Although it seems like winter just arrived, warmer days are just a few weeks away for most of the nation. And while spring weather always feels like a breath of fresh air after the doldrums of winter, it's also an opportunity to prepare your home for a sudden change in temperature, weather, and sun exposure.
To make sure your home is adequately equipped for the coming change in seasons, check out our to-do list of spring weather tips for homeowners.
Winter isn't just harsh on your energy bills and your vehicle—it can also do a number on your home's appearance as well. Dead leaves, snow, ice, freezing rain, and cold winds can all leave a mark on your home, and the winter sludge that builds up from November through February can become particularly unsightly once the weather warms.
To get your home looking its best before spring, take the time to clean out any dead leaves, sticks, and other debris from your gutters. Rain showers are a sure bet during April and May, and clogged gutters can cause soil erosion and even damage to your roof due to the accumulation of heavy rainfall.
You should also clean the outsides of your windows, as winter can leave a thick film of dirt, dust, and grime that clouds the glass and reduces the amount of warm sunlight your home receives.
Finally, consider pressure washing the exterior of your home to blast away any unsightly stains caused by exposure to winter weather. Repeated snowfall mixed with dead leaves can also stain sidewalks and driveways, but these stains are often no match for a pressure washer.
Even the most well-manicured lawn can take a serious hit during winter, as heavy snowfall, rain, and dead leaves can cause the greenest yards to turn a dull brown.
Once the snow melts and the temperatures start to rise in your neck of the woods, take the time to rake and bag up any dead leaves from your yard to give your grass a chance to breathe and also a chance to spot any problem areas that need to be re-seeded in the coming months.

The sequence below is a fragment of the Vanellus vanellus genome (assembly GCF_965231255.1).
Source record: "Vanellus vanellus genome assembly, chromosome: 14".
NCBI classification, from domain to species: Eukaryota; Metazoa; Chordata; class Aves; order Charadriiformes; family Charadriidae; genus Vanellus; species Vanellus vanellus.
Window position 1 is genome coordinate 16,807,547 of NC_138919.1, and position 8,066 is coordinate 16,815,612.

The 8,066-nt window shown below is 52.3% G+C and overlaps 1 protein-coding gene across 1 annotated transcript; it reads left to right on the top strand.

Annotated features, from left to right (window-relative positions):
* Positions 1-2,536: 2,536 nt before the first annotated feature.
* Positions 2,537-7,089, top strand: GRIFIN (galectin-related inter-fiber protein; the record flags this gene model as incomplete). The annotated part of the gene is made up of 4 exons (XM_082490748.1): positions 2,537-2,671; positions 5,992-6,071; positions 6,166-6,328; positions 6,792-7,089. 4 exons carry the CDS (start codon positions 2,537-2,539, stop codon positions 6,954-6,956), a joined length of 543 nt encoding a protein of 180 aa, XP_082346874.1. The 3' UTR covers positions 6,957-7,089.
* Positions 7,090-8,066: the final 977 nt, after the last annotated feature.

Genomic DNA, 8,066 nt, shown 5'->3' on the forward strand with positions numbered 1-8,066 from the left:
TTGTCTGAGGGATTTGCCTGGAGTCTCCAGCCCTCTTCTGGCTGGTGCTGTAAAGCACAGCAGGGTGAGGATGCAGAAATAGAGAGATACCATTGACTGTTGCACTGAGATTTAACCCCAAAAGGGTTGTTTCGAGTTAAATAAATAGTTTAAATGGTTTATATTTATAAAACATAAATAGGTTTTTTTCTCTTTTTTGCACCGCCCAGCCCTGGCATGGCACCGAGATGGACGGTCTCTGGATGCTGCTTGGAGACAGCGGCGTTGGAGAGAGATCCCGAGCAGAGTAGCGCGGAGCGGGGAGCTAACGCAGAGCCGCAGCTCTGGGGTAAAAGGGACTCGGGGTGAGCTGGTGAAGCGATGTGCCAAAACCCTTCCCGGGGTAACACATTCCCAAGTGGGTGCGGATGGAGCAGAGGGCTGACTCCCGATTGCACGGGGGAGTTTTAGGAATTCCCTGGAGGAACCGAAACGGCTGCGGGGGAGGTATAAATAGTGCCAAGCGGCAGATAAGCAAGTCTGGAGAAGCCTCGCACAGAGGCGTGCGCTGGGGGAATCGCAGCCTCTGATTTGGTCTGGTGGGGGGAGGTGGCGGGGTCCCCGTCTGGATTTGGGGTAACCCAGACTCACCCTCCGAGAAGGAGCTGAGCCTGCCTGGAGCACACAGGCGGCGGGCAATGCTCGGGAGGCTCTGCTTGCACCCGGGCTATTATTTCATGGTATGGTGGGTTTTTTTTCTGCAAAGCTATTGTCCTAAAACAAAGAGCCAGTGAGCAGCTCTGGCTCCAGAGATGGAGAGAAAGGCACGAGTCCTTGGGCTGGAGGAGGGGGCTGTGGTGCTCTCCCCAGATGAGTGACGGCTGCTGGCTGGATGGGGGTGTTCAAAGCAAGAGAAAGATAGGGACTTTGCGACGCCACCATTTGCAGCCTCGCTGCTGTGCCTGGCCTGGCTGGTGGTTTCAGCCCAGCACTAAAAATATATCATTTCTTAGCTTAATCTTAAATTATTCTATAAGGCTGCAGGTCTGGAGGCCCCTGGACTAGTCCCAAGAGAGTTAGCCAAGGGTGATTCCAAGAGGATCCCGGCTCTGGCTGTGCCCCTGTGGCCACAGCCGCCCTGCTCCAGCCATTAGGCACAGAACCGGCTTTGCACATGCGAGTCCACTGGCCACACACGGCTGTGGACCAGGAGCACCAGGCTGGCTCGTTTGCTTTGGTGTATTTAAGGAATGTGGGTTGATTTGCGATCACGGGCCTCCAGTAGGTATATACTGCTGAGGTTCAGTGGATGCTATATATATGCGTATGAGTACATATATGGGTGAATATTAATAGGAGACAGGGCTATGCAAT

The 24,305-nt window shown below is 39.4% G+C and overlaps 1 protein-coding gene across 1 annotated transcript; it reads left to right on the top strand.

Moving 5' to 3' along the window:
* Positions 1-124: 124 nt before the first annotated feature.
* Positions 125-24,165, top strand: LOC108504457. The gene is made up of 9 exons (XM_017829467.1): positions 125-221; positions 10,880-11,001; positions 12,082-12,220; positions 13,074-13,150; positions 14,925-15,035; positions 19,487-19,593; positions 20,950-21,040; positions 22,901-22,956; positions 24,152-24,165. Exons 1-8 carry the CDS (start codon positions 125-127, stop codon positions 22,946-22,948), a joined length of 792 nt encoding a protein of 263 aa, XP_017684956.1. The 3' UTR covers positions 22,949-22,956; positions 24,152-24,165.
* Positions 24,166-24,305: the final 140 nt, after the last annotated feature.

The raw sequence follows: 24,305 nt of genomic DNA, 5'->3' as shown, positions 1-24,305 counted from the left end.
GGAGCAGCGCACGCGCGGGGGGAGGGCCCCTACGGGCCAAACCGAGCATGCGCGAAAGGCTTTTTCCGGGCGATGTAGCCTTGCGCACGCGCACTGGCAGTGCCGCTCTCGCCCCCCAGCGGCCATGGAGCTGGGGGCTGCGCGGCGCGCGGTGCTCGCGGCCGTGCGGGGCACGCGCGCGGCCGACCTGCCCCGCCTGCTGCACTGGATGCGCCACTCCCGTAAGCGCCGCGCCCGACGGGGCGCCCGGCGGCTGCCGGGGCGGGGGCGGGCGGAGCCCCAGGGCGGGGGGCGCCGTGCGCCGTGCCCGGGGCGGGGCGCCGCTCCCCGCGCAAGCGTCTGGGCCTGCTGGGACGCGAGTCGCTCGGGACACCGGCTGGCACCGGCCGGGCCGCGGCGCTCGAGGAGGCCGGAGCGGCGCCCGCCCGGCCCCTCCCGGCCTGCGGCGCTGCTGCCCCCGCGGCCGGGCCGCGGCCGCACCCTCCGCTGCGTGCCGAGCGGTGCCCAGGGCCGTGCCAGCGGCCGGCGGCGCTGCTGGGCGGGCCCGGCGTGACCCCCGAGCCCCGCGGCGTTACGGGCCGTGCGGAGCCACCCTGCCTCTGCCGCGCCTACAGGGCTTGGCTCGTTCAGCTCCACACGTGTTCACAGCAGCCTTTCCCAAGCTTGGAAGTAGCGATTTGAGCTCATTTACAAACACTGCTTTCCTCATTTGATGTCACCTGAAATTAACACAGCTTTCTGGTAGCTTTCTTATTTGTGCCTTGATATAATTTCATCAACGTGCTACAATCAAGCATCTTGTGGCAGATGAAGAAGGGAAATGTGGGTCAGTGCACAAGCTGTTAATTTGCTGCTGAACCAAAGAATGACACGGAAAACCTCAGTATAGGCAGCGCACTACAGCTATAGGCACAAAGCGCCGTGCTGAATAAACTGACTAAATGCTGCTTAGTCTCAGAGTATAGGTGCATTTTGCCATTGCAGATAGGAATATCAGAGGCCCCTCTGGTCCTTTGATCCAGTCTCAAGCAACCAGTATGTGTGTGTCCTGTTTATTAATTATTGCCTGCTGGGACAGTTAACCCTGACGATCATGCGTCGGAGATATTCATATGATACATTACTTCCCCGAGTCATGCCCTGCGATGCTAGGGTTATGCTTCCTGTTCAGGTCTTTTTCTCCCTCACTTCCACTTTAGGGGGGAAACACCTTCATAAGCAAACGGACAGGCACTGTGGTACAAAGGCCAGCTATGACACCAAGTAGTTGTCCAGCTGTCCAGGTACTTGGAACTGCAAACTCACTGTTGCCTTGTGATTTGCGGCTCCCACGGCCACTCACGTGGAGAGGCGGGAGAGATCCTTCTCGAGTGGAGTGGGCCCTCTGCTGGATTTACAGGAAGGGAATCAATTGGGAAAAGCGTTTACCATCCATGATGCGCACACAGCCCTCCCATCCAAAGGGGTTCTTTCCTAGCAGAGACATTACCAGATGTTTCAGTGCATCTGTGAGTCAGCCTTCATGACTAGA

You can also use late winter/early spring as a time to trim any trees or bushes that are brushing up against your home or posing a threat to your roof. Trimming trees is often easier during the winter months before they bloom, as you'll have an easier time spotting potentially troublesome branches.
Temperatures can rise quickly even during the early months of spring, and it's not uncommon to run your air conditioner in early March depending on your area's climate. To get a head start on the warm weather headed your way, make sure you replace all air filters in your home's HVAC unit.
If you've had any issues with your HVAC over the winter or during the previous summer, it's a good idea to have a repairman visit and inspect your unit for any problems. It's much easier and cheaper to fix a potential problem before it occurs than it is to fix a completely broken or damaged HVAC unit.
And if you or anyone in your family suffers from seasonal allergies, the weeks before springtime fully arrives is a great time to have your vents cleaned. Allergens, dust, and dirt can build up in your vents, especially during the winter, and the mixture of those contaminants combined with pollen and ragweed can wreak havoc on your immune system.